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Nginx Metrics on Prometheus with the Nginx Log Exporter


In this post we will setup a nginx log exporter for prometeus to get metrics of our nginx web server, such as number of requests per method, status code, processed bytes etc. Then we will configure prometheus to scrape our nginx metric endpoint and also create a basic dashbaord to visualize our data.

If you follow along on this tutorial, it assumes that you have Prometheus and Grafana up and running. But if not the embedded links will take you to the blog posts to set it up.

Nginx Webserver

Install nginx:

$ apt update
$ apt install nginx -y

Configure your nginx server's log format to match the nginx log exporter's expected format, we will name it custom:

  log_format custom   '$remote_addr - $remote_user [$time_local] '
                      '"$request" $status $body_bytes_sent '
                      '"$http_referer" "$http_user_agent" "$http_x_forwarded_for"';

Edit your main nginx config:

$ vim /etc/nginx/nginx.conf

This is how my complete config looks like:

user www-data;
worker_processes auto;
pid /run/;
# remote the escape char if you are going to use this config
include /etc/nginx/modules-enabled/\*.conf;

events {
  worker_connections 768;

http {

  # basic config
  sendfile on;
  tcp_nopush on;
  tcp_nodelay on;
  keepalive_timeout 65;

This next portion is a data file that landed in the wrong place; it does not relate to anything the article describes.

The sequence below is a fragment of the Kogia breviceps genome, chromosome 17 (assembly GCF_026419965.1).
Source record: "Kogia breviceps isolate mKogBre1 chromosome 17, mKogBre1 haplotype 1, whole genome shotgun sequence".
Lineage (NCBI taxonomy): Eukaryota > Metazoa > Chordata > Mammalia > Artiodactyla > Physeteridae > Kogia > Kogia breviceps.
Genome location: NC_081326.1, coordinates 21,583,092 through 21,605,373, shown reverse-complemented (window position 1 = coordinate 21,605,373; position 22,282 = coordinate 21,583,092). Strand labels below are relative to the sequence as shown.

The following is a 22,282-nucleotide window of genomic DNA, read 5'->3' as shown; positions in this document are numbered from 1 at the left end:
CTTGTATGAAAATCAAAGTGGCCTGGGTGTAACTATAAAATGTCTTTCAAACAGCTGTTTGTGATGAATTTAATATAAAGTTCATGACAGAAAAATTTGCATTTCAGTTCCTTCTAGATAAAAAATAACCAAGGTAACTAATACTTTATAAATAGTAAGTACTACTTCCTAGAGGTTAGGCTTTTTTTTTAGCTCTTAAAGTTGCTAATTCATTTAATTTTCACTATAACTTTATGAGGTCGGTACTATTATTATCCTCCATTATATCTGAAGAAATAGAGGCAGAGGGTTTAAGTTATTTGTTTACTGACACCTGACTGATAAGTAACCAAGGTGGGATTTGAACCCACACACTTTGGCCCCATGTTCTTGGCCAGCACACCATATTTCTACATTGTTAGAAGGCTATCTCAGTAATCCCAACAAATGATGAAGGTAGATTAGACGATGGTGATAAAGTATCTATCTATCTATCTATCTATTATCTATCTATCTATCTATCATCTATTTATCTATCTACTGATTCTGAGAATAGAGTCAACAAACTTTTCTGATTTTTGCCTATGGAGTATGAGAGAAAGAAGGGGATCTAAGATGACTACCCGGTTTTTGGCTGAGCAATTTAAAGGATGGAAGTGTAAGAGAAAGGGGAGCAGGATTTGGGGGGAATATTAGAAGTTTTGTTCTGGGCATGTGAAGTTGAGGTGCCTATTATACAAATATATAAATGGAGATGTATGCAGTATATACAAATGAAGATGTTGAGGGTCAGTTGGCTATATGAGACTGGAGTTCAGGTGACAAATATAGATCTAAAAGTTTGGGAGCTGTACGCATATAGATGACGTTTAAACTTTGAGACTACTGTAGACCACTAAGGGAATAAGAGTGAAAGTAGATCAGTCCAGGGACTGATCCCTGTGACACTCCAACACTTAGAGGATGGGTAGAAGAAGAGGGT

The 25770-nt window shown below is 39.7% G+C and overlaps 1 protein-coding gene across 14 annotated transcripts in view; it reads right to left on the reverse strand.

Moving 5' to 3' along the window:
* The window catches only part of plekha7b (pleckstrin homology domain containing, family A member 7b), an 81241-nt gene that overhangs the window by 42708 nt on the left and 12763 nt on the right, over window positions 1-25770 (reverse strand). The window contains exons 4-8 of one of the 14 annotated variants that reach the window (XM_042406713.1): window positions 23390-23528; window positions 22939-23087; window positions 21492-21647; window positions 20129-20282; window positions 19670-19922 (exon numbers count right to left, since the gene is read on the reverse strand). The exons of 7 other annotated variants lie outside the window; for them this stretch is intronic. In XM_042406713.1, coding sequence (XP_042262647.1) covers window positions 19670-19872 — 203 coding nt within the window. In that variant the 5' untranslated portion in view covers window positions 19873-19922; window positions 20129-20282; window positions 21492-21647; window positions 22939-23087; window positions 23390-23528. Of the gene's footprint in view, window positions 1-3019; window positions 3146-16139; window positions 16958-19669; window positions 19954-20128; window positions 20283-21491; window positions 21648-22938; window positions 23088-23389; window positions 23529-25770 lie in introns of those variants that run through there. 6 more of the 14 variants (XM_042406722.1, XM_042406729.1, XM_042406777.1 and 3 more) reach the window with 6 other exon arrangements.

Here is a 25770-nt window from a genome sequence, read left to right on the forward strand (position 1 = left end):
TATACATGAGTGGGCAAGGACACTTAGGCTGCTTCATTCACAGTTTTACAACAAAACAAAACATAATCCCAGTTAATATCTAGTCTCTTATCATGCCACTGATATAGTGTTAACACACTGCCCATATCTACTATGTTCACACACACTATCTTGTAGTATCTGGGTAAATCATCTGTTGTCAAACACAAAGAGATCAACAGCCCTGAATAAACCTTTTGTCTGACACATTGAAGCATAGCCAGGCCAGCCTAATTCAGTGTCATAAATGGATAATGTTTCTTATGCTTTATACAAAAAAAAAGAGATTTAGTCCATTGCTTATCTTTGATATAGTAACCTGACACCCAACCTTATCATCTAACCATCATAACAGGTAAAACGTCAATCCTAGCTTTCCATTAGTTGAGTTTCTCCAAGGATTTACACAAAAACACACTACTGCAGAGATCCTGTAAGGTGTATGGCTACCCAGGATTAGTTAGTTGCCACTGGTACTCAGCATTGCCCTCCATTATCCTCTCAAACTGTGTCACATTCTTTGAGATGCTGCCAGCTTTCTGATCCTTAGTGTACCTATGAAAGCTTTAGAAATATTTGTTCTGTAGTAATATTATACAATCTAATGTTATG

types_hash_max_size 2048;
  include /etc/nginx/mime.types;
  default_type application/octet-stream;

  # ssl config
  ssl_protocols TLSv1 TLSv1.1 TLSv1.2; 
  ssl_prefer_server_ciphers on;

  # logging config
  log_format custom   '$remote_addr - $remote_user [$time_local] '
                      '"$request" $status $body_bytes_sent '
                      '"$http_referer" "$http_user_agent" "$http_x_forwarded_for"';

  access_log /var/log/nginx/access.log custom;
  error_log /var/log/nginx/error.log;

  # gzip
  gzip on;

  # virtual host config
  include /etc/nginx/conf.d/myapp.conf;


I will delete the default host config:

$ rm -rf /etc/nginx/sites-enabled/default

And then create my /etc/nginx/conf.d/myapp.conf as referenced in my main config, with the following:

server {

  listen 80 default_server;
  # remove the escape char if you are going to use this config
  server_name \_;

  root /var/www/html;
  index index.html index.htm index.nginx-debian.html;

  location / {
    try_files $uri $uri/ =404;


When you make a GET request to your server, you should see something like this in your access log:

10x.1x.2x.1x - - [25/Apr/2020:00:31:11 +0000] "GET / HTTP/1.1" 200 396 "-" "Mozilla/5.0 (Macintosh; Intel Mac OS X 10_14_6) AppleWebKit/605.1.15 (KHTML, like Gecko) Version/13.1 Safari/605.1.15" "-"

Nginx Log Exporter

Head over to the prometheus-nginxlog-exporter releases page and get the latest version, in the time of writing it is v1.4.0: